So, your LinkedIn profile states the following…..

      “Given the opportunity to be a part of SME that spear-headed the initiation of client policies on offshore sites in the Philippines”

      You are a supervisor for a company which provides outsourcing OVERSEAS for phone support.

      You are taking away jobs from the very people you claim to support.

      Are you a hypocrite? Help the poor, by sending their jobs to another country?

      • SniperFire

        Your typical Leftist is nothing if not a flaming hypocrite. LOL

        • TruthWhisperer

          Its called capitalism.

          The more you know

          • SniperFire

            Have yet to decide if you are an idiot or a troll.

            Hey, that isn’t mutually exclusive! LOL

          • TruthWhisperer

            You always been bad at making solid decisions so its nothing new for you.

            But at least I teach you something new everytime I school you so dont feel too bad

      • luvmytoaster

        Wow, nice job golfingirl!

      • http://www.google.com/image/pugs Monique

        You need to pick a side. You either think I’m dumb because he should find a way to pay that loan. And I shouldn’t feel that it is impossible to pay off interest of that amount and no one should be able to charge that amount.

        Or, that we should all just quit working for companies that support people overseas and not take loans. Just live in poverty.

        I say this because before TeleTech, which is in Amherst, I worked two jobs. I worked at Giant Eagle and McDonalds for two years. I worked overnight at fast food for that extra couple dollars and Giant Eagle gave raises as tenure increased, so I could pay bills and save money. I don’t believe in fast food and I think it’s detrimental to the health of communities. However, I have to pay bills. I didn’t LOVE that TeleTech had centers in other countries, but working one job allowed me to rest by only working there and set myself up to go to school. When people work towards a goal, that doesn’t mean they love every part of that path. Because I empathize with a man who had to take an ill-advised loan, does not mean much other than that I understand what it’s like to work very hard and not have much.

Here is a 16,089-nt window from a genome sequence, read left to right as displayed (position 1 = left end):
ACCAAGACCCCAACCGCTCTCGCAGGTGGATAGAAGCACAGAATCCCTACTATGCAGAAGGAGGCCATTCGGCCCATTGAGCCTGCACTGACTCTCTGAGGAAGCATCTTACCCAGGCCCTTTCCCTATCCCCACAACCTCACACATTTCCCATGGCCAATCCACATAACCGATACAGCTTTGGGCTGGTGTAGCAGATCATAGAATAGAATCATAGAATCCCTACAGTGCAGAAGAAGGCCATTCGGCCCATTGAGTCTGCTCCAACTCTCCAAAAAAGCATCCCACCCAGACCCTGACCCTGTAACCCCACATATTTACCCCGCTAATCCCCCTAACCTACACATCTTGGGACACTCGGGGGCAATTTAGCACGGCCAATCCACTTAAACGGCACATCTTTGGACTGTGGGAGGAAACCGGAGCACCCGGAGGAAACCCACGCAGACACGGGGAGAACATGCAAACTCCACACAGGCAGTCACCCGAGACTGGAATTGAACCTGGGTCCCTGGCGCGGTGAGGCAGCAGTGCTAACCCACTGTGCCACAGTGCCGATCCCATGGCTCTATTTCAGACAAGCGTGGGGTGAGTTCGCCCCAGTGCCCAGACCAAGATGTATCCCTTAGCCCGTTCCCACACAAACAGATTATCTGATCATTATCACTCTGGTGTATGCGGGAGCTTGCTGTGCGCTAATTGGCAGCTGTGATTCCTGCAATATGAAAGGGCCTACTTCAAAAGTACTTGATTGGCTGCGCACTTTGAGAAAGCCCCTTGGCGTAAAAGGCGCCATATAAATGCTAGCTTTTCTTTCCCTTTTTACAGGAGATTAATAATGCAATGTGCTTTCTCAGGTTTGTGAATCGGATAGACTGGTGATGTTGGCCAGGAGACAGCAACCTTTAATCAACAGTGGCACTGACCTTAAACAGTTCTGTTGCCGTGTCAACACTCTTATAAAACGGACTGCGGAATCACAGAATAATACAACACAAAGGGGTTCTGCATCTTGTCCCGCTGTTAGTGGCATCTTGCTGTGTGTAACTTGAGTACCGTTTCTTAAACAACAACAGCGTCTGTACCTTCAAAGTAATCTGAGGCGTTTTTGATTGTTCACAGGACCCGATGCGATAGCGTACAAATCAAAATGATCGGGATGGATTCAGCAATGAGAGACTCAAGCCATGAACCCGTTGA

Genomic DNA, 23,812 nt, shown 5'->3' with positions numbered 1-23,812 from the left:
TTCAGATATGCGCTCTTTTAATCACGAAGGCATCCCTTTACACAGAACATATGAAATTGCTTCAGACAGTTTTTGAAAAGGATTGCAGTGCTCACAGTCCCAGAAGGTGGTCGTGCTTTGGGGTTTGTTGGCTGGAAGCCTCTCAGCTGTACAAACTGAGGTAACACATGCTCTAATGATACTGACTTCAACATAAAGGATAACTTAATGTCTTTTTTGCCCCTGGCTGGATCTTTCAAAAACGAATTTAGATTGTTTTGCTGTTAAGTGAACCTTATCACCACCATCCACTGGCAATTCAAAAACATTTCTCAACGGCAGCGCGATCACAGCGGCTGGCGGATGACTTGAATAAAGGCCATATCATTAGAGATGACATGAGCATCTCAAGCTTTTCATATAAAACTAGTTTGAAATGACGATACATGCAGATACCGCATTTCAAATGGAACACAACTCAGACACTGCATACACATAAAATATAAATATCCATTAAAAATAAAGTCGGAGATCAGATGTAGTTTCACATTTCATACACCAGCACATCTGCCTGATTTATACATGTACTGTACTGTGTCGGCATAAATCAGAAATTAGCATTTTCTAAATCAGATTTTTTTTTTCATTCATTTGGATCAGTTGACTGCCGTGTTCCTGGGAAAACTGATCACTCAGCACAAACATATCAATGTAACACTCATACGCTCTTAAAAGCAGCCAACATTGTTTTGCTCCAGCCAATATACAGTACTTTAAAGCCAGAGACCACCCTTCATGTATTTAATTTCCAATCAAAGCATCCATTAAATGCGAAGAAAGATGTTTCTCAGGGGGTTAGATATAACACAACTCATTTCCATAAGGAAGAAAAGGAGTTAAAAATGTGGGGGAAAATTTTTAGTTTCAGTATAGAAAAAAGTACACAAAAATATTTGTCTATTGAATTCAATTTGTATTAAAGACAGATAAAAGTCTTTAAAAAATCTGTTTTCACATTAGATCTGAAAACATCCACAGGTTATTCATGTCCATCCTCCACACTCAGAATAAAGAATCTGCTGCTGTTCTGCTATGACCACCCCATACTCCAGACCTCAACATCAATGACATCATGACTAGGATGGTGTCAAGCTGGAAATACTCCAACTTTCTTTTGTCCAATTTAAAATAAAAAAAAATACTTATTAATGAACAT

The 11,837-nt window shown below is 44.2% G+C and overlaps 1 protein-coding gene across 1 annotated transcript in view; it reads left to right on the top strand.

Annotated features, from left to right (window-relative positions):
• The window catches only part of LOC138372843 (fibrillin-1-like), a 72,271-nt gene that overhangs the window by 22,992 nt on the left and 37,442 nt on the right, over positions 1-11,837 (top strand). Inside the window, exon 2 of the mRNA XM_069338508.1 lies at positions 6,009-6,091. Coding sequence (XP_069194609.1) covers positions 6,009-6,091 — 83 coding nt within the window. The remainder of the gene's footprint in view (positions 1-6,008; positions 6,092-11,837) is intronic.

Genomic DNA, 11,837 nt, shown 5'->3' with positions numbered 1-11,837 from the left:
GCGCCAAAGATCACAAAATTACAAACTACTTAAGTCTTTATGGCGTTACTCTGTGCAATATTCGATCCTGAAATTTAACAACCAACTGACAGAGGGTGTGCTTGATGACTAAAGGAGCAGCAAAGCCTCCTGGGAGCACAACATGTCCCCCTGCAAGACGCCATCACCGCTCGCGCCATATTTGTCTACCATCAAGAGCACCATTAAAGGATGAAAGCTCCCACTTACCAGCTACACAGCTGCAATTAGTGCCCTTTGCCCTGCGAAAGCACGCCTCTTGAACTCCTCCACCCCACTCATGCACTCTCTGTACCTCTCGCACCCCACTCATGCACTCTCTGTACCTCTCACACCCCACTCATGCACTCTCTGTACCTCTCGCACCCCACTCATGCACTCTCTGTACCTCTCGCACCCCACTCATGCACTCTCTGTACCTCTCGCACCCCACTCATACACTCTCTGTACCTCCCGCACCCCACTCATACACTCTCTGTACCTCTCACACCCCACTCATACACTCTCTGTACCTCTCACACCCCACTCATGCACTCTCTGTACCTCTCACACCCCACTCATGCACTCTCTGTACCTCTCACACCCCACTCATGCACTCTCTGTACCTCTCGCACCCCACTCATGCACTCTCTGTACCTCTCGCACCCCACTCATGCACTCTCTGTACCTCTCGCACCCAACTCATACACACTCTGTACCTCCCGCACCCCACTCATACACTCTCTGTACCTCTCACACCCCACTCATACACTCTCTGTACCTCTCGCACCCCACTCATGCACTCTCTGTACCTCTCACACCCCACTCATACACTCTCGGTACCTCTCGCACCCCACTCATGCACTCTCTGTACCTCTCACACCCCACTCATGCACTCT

Also, banks and loan companies have jobs overseas. Apparently you don’t care about that either because I’m pretty sure you have a bank account somewhere and you want those companies to get all the interest from a hardworking American.

      • http://www.google.com/image/pugs Monique


        If I could do that, I would be a member of the senate or congress. Maybe a lobbyist or a big business executive. That is not a life I have lived. I have lived a life of making the best with the environment I have been given and the job opportunities available. From how you present yourself, you should feel that it is the American way.

        You want businesses to make money or not? You think the businesses that are known internationally don’t employ people internationally?